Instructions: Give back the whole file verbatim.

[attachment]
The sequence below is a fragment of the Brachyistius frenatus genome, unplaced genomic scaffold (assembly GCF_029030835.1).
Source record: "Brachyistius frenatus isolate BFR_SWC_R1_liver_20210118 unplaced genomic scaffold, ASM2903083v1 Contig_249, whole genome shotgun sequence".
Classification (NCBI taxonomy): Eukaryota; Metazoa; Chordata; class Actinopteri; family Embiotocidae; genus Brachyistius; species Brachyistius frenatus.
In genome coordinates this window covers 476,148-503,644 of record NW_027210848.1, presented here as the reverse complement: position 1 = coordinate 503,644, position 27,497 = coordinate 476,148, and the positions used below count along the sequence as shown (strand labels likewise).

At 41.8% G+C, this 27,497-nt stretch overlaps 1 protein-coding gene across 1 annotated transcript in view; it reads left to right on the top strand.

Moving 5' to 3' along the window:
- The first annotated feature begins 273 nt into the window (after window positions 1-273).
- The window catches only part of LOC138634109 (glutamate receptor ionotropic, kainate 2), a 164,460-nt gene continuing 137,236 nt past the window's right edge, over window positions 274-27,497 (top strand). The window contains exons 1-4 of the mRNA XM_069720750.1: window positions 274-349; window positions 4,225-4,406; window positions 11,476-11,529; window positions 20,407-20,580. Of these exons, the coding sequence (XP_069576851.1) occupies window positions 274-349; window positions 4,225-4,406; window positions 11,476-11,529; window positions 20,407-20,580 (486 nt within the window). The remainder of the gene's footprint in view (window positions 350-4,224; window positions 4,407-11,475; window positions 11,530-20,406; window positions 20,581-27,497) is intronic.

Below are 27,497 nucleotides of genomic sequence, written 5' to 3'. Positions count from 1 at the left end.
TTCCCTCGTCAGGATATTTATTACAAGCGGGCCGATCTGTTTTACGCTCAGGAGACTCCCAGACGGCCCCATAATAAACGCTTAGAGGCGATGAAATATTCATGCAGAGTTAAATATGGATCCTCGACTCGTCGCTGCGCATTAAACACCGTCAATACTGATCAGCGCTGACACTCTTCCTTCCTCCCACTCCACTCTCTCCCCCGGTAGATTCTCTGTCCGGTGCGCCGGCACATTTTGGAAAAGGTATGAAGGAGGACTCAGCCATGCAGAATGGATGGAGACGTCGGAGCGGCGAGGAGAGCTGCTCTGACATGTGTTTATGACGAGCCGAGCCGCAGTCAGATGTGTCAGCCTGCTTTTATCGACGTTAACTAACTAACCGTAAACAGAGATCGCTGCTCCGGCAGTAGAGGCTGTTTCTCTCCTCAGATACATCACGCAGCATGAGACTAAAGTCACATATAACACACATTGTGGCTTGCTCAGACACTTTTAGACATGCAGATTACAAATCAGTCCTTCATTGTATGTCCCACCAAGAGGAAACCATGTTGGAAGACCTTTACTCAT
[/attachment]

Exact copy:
The sequence below is a fragment of the Brachyistius frenatus genome, unplaced genomic scaffold (assembly GCF_029030835.1).
Source record: "Brachyistius frenatus isolate BFR_SWC_R1_liver_20210118 unplaced genomic scaffold, ASM2903083v1 Contig_249, whole genome shotgun sequence".
Classification (NCBI taxonomy): Eukaryota; Metazoa; Chordata; class Actinopteri; family Embiotocidae; genus Brachyistius; species Brachyistius frenatus.
In genome coordinates this window covers 476,148-503,644 of record NW_027210848.1, presented here as the reverse complement: position 1 = coordinate 503,644, position 27,497 = coordinate 476,148, and the positions used below count along the sequence as shown (strand labels likewise).

At 41.8% G+C, this 27,497-nt stretch overlaps 1 protein-coding gene across 1 annotated transcript in view; it reads left to right on the top strand.

Moving 5' to 3' along the window:
- The first annotated feature begins 273 nt into the window (after window positions 1-273).
- The window catches only part of LOC138634109 (glutamate receptor ionotropic, kainate 2), a 164,460-nt gene continuing 137,236 nt past the window's right edge, over window positions 274-27,497 (top strand). The window contains exons 1-4 of the mRNA XM_069720750.1: window positions 274-349; window positions 4,225-4,406; window positions 11,476-11,529; window positions 20,407-20,580. Of these exons, the coding sequence (XP_069576851.1) occupies window positions 274-349; window positions 4,225-4,406; window positions 11,476-11,529; window positions 20,407-20,580 (486 nt within the window). The remainder of the gene's footprint in view (window positions 350-4,224; window positions 4,407-11,475; window positions 11,530-20,406; window positions 20,581-27,497) is intronic.

Below are 27,497 nucleotides of genomic sequence, written 5' to 3'. Positions count from 1 at the left end.
TTCCCTCGTCAGGATATTTATTACAAGCGGGCCGATCTGTTTTACGCTCAGGAGACTCCCAGACGGCCCCATAATAAACGCTTAGAGGCGATGAAATATTCATGCAGAGTTAAATATGGATCCTCGACTCGTCGCTGCGCATTAAACACCGTCAATACTGATCAGCGCTGACACTCTTCCTTCCTCCCACTCCACTCTCTCCCCCGGTAGATTCTCTGTCCGGTGCGCCGGCACATTTTGGAAAAGGTATGAAGGAGGACTCAGCCATGCAGAATGGATGGAGACGTCGGAGCGGCGAGGAGAGCTGCTCTGACATGTGTTTATGACGAGCCGAGCCGCAGTCAGATGTGTCAGCCTGCTTTTATCGACGTTAACTAACTAACCGTAAACAGAGATCGCTGCTCCGGCAGTAGAGGCTGTTTCTCTCCTCAGATACATCACGCAGCATGAGACTAAAGTCACATATAACACACATTGTGGCTTGCTCAGACACTTTTAGACATGCAGATTACAAATCAGTCCTTCATTGTATGTCCCACCAAGAGGAAACCATGTTGGAAGACCTTTACTCAT